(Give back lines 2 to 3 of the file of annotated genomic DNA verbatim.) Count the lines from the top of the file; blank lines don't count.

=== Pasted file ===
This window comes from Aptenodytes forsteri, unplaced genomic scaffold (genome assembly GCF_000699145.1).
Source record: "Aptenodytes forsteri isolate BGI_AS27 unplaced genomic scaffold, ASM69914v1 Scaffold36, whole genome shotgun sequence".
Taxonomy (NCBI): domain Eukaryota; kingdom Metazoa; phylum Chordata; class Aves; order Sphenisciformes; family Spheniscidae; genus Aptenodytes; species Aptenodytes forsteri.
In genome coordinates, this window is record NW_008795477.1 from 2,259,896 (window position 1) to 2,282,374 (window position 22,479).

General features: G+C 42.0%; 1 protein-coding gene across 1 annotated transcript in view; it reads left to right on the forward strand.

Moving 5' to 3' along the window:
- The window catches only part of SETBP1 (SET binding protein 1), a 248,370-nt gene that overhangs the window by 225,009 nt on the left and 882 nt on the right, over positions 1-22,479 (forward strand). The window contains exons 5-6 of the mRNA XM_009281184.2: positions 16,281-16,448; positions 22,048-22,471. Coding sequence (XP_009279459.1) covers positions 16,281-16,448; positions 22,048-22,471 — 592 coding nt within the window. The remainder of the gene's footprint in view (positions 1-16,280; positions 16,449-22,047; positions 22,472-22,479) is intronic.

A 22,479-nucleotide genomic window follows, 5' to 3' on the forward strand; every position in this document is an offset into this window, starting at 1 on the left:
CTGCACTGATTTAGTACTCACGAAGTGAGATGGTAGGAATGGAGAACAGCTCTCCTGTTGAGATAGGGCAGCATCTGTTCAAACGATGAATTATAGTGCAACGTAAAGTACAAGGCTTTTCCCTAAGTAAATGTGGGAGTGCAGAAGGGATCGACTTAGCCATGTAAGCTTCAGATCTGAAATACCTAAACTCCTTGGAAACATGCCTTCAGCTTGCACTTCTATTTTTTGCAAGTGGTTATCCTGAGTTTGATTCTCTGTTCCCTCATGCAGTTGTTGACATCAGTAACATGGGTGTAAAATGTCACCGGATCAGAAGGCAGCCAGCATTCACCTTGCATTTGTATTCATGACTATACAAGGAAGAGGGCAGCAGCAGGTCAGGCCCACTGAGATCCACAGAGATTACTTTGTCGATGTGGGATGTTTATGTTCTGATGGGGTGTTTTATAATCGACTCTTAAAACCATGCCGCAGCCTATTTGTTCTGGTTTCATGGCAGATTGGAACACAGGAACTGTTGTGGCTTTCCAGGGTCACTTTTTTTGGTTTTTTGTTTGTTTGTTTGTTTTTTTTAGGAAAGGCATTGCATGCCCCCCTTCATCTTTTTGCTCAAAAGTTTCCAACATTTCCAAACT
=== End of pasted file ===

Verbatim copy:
Source record: "Aptenodytes forsteri isolate BGI_AS27 unplaced genomic scaffold, ASM69914v1 Scaffold36, whole genome shotgun sequence".
Taxonomy (NCBI): domain Eukaryota; kingdom Metazoa; phylum Chordata; class Aves; order Sphenisciformes; family Spheniscidae; genus Aptenodytes; species Aptenodytes forsteri.